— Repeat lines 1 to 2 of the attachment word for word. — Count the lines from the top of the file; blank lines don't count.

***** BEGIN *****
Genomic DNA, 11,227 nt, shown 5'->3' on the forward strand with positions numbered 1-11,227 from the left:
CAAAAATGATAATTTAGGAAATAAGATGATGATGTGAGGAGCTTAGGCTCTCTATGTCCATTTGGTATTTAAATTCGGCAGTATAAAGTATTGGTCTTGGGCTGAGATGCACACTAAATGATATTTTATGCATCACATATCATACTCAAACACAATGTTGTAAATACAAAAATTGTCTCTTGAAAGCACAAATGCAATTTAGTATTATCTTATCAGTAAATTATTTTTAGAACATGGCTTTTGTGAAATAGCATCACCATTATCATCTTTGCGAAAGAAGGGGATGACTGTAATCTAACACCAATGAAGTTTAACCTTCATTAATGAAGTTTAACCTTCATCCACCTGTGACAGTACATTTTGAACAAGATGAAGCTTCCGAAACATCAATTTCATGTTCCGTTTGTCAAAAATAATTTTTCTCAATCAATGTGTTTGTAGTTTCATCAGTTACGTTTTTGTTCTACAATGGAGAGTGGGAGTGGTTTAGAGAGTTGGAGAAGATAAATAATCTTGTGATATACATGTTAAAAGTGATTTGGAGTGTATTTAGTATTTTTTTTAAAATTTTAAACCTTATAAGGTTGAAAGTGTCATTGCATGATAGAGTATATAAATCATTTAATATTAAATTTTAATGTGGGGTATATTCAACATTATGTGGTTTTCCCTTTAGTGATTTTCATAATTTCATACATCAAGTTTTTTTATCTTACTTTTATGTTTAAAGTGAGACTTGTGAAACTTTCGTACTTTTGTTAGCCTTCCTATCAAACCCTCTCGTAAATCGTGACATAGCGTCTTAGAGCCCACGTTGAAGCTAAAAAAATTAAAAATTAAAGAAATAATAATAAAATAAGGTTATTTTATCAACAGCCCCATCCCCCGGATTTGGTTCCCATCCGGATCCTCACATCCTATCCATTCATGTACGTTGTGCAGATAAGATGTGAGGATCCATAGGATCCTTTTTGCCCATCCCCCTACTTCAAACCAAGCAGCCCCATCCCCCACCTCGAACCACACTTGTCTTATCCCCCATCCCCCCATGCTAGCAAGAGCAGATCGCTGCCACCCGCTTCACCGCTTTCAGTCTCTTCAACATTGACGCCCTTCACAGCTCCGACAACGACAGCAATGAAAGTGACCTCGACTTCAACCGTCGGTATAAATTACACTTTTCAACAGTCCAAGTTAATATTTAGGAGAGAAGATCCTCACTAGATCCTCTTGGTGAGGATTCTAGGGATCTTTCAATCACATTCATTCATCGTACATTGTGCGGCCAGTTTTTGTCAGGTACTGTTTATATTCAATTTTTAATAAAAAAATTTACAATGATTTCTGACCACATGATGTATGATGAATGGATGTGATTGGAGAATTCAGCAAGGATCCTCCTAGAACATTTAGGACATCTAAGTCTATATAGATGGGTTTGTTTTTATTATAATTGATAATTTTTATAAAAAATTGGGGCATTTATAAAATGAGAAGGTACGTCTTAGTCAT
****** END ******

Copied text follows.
Genomic DNA, 11,227 nt, shown 5'->3' on the forward strand with positions numbered 1-11,227 from the left:
CAAAAATGATAATTTAGGAAATAAGATGATGATGTGAGGAGCTTAGGCTCTCTATGTCCATTTGGTATTTAAATTCGGCAGTATAAAGTATTGGTCTTGGGCTGAGATGCACACTAAATGATATTTTATGCATCACATATCATACTCAAACACAATGTTGTAAATACAAAAATTGTCTCTTGAAAGCACAAATGCAATTTAGTATTATCTTATCAGTAAATTATTTTTAGAACATGGCTTTTGTGAAATAGCATCACCATTATCATCTTTGCGAAAGAAGGGGATGACTGTAATCTAACACCAATGAAGTTTAACCTTCATTAATGAAGTTTAACCTTCATCCACCTGTGACAGTACATTTTGAACAAGATGAAGCTTCCGAAACATCAATTTCATGTTCCGTTTGTCAAAAATAATTTTTCTCAATCAATGTGTTTGTAGTTTCATCAGTTACGTTTTTGTTCTACAATGGAGAGTGGGAGTGGTTTAGAGAGTTGGAGAAGATAAATAATCTTGTGATATACATGTTAAAAGTGATTTGGAGTGTATTTAGTATTTTTTTTAAAATTTTAAACCTTATAAGGTTGAAAGTGTCATTGCATGATAGAGTATATAAATCATTTAATATTAAATTTTAATGTGGGGTATATTCAACATTATGTGGTTTTCCCTTTAGTGATTTTCATAATTTCATACATCAAGTTTTTTTATCTTACTTTTATGTTTAAAGTGAGACTTGTGAAACTTTCGTACTTTTGTTAGCCTTCCTATCAAACCCTCTCGTAAATCGTGACATAGCGTCTTAGAGCCCACGTTGAAGCTAAAAAAATTAAAAATTAAAGAAATAATAATAAAATAAGGTTATTTTATCAACAGCCCCATCCCCCGGATTTGGTTCCCATCCGGATCCTCACATCCTATCCATTCATGTACGTTGTGCAGATAAGATGTGAGGATCCATAGGATCCTTTTTGCCCATCCCCCTACTTCAAACCAAGCAGCCCCATCCCCCACCTCGAACCACACTTGTCTTATCCCCCATCCCCCCATGCTAGCAAGAGCAGATCGCTGCCACCCGCTTCACCGCTTTCAGTCTCTTCAACATTGACGCCCTTCACAGCTCCGACAACGACAGCAATGAAAGTGACCTCGACTTCAACCGTCGGTATAAATTACACTTTTCAACAGTCCAAGTTAATATTTAGGAGAGAAGATCCTCACTAGATCCTCTTGGTGAGGATTCTAGGGATCTTTCAATCACATTCATTCATCGTACATTGTGCGGCCAGTTTTTGTCAGGTACTGTTTATATTCAATTTTTAATAAAAAAATTTACAATGATTTCTGACCACATGATGTATGATGAATGGATGTGATTGGAGAATTCAGCAAGGATCCTCCTAGAACATTTAGGACATCTAAGTCTATATAGATGGGTTTGTTTTTATTATAATTGATAATTTTTATAAAAAATTGGGGCATTTATAAAATGAGAAGGTACGTCTTAGTCAT